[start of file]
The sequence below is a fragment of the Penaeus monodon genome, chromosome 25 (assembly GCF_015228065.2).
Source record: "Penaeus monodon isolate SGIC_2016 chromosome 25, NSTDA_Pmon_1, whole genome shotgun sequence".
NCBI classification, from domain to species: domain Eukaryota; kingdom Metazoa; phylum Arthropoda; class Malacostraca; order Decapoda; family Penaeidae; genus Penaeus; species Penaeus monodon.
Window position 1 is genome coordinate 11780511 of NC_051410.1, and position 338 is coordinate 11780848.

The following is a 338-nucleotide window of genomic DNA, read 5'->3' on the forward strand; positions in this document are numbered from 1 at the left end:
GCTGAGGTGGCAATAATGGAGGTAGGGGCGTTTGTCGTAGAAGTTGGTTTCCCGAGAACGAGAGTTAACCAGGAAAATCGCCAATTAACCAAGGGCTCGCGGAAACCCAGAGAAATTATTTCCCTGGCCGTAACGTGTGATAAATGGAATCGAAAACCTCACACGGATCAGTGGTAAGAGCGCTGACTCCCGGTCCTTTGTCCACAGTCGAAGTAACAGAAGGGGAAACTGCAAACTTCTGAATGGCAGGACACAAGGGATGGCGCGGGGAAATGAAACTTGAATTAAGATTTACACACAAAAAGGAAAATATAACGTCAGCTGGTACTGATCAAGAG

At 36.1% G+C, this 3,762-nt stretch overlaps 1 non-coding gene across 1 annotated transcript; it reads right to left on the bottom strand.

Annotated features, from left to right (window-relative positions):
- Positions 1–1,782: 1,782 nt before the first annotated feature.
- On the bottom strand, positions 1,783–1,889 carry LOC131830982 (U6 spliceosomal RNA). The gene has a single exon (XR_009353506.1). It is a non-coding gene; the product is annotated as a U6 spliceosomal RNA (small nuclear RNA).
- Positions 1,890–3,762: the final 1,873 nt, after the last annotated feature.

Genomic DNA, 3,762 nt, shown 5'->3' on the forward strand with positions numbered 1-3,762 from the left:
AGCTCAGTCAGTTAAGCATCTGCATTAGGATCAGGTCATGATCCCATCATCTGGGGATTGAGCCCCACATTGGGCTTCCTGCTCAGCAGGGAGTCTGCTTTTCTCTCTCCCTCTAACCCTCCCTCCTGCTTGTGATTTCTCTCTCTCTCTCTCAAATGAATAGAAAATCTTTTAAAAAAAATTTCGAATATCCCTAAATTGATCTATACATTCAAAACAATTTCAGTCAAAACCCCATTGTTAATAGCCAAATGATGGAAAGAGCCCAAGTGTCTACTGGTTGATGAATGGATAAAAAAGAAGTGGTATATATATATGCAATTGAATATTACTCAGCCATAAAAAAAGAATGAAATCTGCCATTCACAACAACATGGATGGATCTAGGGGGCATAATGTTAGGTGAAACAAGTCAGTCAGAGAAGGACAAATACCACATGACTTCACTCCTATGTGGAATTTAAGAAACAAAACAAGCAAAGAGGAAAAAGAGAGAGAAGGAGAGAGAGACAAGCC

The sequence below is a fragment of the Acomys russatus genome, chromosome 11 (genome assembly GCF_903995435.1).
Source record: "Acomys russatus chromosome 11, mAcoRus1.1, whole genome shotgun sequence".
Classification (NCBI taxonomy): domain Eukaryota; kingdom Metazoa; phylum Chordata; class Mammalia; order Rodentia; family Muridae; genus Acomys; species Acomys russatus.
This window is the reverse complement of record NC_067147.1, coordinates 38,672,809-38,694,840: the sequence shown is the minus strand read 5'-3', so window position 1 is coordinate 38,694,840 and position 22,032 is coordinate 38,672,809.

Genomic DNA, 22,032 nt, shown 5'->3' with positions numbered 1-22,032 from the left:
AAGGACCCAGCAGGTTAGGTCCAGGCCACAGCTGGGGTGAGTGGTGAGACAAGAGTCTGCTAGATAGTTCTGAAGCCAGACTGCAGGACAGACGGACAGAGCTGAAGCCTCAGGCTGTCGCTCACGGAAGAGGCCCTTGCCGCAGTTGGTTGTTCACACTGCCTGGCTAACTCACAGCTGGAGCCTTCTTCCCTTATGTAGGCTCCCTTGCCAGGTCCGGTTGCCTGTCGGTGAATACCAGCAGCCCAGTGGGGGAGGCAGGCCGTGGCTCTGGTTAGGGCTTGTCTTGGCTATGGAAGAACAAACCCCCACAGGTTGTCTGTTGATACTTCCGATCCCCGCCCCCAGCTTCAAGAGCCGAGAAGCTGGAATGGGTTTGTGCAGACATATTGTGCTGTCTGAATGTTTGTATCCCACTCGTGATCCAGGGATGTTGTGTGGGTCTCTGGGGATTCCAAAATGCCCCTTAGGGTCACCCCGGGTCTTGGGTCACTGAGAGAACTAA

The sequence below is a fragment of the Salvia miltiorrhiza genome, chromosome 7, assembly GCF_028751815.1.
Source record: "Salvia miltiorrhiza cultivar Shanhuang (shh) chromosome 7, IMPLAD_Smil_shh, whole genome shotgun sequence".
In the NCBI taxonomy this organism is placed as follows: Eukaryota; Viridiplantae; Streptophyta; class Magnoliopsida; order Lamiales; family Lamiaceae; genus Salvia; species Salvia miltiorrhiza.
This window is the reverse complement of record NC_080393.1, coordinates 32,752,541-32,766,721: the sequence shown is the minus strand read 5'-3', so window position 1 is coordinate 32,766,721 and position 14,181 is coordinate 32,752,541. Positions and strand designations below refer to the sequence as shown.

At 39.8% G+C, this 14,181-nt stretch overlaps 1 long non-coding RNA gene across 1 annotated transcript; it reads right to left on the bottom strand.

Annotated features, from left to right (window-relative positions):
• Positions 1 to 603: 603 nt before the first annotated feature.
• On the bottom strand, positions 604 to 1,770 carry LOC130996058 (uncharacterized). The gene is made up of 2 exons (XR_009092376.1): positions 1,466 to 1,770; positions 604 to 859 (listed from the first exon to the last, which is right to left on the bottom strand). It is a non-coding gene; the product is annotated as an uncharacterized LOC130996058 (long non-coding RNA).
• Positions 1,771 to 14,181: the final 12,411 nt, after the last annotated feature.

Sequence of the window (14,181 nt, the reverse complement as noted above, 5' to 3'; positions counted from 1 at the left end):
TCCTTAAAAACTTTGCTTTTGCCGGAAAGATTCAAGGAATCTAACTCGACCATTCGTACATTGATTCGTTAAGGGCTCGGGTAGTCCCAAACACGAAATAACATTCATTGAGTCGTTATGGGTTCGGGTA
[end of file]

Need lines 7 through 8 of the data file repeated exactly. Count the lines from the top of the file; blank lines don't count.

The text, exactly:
At 36.1% G+C, this 3,762-nt stretch overlaps 1 non-coding gene across 1 annotated transcript; it reads right to left on the bottom strand.

Annotated features, from left to right (window-relative positions):